As a lawyer of twenty-five (25)years, a library system Trustee, and owner of a law firm that frequently represents Boards of Directors, I am frequently asked about priorities. That is, what is the most important thing a library’s Board of Directors can do to help its library? The answer? Written policies.
A Board of Trustees should have an active Policy Committee that is routinely reviewing and amending its various policies so that when a situation comes up, the appropriate policy is clear, accessible, and in writing. For example: what if someone is using a library computer to look at nude images and another patron complains? What should the staff on duty do?
Answer: They should follow the library’s on-site computer use policy. That policy will typically require a written acknowledgment of the specific rules for using that public computer, what types of material are forbidden, and notice of sanction; that is, failure to follow the policy can result in denial of service.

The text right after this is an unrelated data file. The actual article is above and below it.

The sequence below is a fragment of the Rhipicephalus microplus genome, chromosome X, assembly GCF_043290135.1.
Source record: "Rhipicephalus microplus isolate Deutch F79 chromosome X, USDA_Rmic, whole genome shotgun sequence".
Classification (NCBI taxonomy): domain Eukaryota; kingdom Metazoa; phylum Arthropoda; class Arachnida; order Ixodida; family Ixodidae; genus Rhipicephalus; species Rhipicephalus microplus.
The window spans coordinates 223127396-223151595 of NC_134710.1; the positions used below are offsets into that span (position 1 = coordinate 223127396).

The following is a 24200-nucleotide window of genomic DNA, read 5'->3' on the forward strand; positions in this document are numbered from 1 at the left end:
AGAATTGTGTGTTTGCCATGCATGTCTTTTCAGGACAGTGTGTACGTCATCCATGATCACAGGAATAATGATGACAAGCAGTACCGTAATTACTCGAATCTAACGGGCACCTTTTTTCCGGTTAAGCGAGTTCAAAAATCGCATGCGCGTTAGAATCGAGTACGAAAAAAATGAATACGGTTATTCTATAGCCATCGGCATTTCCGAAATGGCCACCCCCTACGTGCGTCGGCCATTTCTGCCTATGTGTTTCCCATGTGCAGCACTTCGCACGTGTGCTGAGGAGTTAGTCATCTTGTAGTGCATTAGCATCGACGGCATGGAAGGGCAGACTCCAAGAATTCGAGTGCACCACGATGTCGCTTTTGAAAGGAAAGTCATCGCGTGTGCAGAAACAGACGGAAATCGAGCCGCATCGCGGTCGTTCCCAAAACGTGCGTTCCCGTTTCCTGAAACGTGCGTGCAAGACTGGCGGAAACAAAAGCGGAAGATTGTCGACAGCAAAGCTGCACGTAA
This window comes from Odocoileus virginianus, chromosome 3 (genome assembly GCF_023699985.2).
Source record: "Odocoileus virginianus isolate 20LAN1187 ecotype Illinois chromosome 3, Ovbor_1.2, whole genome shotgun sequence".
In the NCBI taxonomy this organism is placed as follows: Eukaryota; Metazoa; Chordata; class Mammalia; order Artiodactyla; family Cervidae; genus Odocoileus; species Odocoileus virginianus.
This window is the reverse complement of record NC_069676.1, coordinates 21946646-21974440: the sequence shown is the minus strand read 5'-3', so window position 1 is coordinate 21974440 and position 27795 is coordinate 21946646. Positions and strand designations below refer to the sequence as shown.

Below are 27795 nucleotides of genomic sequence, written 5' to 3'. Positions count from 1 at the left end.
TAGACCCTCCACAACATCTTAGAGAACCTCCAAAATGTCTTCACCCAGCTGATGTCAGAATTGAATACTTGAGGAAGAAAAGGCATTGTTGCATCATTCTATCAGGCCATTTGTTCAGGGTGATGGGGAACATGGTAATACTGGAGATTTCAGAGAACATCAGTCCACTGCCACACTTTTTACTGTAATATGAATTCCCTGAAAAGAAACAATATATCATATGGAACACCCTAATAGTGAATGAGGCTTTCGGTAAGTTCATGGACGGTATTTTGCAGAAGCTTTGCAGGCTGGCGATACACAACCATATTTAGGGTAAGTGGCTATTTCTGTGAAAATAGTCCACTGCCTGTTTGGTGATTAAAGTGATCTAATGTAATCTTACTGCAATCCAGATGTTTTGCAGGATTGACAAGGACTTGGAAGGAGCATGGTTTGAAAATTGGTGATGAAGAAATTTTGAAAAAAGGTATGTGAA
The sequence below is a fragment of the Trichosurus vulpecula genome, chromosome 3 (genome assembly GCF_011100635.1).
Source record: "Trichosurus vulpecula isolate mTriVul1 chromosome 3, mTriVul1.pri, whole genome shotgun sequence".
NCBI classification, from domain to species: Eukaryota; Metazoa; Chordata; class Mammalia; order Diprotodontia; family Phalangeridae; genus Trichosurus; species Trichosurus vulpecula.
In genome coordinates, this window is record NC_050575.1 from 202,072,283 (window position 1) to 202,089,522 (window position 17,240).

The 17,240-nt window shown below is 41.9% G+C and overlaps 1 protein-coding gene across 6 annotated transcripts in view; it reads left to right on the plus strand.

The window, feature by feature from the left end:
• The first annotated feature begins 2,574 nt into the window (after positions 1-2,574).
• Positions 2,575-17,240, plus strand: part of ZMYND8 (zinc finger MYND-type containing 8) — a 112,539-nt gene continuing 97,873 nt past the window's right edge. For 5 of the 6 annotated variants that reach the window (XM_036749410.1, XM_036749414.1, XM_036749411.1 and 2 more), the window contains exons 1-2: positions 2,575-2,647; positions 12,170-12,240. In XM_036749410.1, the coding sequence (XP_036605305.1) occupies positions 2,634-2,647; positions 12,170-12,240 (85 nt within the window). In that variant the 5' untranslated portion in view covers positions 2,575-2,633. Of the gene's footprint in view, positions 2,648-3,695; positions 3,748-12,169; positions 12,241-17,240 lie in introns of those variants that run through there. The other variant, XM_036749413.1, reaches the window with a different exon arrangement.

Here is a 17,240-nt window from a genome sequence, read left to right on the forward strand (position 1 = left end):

In the absence of a formal policy, such critical issues become situational – that is, each staff member makes up her own rule under the stress of the moment –a formula for both frustration and lawsuits.
Apply this principle to issues related to Conflicts of Interest, Attendance, Media Relations, Whistleblowers, and Document Retention(just to name a few), and it is clear that a rigorous battery of written policies can resolve most issues before they spin out of control.
Frank Housh, Esq., is the Owner of Housh Law Offices, PLLC, with offices n Buffalo and Rochester. He is Past Chairman of the Board of Trustees for the Buffalo and Erie County Public Library System. He can be reached at firstname.lastname@example.org.